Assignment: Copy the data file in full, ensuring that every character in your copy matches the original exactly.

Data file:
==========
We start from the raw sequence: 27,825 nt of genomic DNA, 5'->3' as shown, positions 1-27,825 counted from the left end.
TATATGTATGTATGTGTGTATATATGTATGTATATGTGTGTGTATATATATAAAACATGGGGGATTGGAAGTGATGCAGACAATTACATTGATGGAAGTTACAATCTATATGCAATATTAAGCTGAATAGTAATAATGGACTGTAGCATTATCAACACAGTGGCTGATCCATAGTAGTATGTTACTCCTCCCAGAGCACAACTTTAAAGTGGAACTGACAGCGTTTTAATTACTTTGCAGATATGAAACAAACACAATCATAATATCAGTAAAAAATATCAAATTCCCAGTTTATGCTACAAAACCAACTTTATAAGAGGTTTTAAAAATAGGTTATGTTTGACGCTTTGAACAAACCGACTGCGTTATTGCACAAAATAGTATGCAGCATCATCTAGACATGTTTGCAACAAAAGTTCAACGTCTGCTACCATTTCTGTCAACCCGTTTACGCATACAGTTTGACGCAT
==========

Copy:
We start from the raw sequence: 27,825 nt of genomic DNA, 5'->3' as shown, positions 1-27,825 counted from the left end.
TATATGTATGTATGTGTGTATATATGTATGTATATGTGTGTGTATATATATAAAACATGGGGGATTGGAAGTGATGCAGACAATTACATTGATGGAAGTTACAATCTATATGCAATATTAAGCTGAATAGTAATAATGGACTGTAGCATTATCAACACAGTGGCTGATCCATAGTAGTATGTTACTCCTCCCAGAGCACAACTTTAAAGTGGAACTGACAGCGTTTTAATTACTTTGCAGATATGAAACAAACACAATCATAATATCAGTAAAAAATATCAAATTCCCAGTTTATGCTACAAAACCAACTTTATAAGAGGTTTTAAAAATAGGTTATGTTTGACGCTTTGAACAAACCGACTGCGTTATTGCACAAAATAGTATGCAGCATCATCTAGACATGTTTGCAACAAAAGTTCAACGTCTGCTACCATTTCTGTCAACCCGTTTACGCATACAGTTTGACGCAT